To go by the setlist that Mark Knopfler chose to perform Saturday at the
It was hardly a greatest-hits show, though, at least not the way that it's typically understood. It was really more of a sampler, spanning his solo career with a handful of Straits songs thrown in.
He began with "Cannibals," his six-piece backing band providing cajun seasoning before shifting into the vaguely Celtic cut-time stomp of "Why Aye Man." Despite the seven musicians onstage, nothing sounded cluttered, and songs such as "The Fish and the Bird" even came across as delicate, with each player adding a touch here and there. Ironically, the most stripped-down number was also the most chaotic, as Glenn Worf's upright bass and the clickety-clack of Danny Collins's drums were all Knopfler's guitar needed to give the bluesy "Song for Sonny Liston" a John Lee Hooker feel.
Like Hooker, Knopfler has always had a low, often unvarying rumble for a voice, but there were times on Saturday when he seemed particularly unexpressive and in need of enunciation lessons. His deep murmur, combined with the songs' tempos, turned "Brothers in Arms" and "Our Shangri-La" into an awfully subdued start to the encore. "Sultans of Swing" (itself pared down to the two guitar-bass-drums lineup of the Straits original), meanwhile, would have been utterly incomprehensible if everyone in the audience didn't already know the lyrics by heart.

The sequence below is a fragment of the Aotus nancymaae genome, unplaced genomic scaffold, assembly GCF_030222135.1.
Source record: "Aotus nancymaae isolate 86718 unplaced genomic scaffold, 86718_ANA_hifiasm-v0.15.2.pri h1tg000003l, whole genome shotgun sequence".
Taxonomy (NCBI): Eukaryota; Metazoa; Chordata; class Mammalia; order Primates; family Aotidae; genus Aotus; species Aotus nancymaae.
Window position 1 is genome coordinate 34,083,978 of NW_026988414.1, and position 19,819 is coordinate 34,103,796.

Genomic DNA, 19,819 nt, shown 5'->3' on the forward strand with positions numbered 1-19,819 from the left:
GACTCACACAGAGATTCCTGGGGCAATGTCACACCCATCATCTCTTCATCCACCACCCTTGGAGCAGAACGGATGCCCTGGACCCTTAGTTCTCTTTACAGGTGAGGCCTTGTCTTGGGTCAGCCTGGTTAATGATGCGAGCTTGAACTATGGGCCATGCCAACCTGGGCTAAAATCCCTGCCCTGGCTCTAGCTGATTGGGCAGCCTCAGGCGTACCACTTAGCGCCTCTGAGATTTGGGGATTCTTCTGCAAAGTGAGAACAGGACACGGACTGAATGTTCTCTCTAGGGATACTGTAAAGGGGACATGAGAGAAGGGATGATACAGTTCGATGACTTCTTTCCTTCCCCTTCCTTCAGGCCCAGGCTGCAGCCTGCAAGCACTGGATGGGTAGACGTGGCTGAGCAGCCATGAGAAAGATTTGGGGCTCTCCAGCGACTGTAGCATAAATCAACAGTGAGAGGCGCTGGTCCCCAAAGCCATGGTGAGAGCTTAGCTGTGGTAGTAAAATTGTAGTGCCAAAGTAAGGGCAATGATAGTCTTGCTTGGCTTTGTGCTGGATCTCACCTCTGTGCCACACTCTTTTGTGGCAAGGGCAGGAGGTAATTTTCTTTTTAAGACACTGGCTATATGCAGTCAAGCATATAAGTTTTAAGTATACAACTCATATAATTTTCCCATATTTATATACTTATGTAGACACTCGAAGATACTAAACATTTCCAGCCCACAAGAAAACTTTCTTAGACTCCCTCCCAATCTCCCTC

But Knopfler has always communicated more effectively through his writing and his guitar playing, and songs like the dramatic "Telegraph Road" and the bouzouki/mandolin-fueled "Hill Farmer's Blues" reminded anyone who might have forgotten that he's long been one of rock's most fluid and lyrical guitarists. Even the simple four-note theme that signaled the start of the concluding solo of "Romeo and Juliet" was met with audience whoops almost as loud as the cheer that erupted at the sound of the song's finger-picked introduction. Knopfler ended with a triumphant and romantic instrumental from his "Local Hero" soundtrack, and without a single lyric escaping his lips, he managed to say plenty.
Evoking the crystal purity of gothic English folk, Jesca Hoop opened with songs that demanded an intimacy the Pavilion couldn't provide. Alone on the stage, even Hoop acknowledged how poorly suited she was to the venue as her acoustic finger-picking and breathy singing faded in the open air.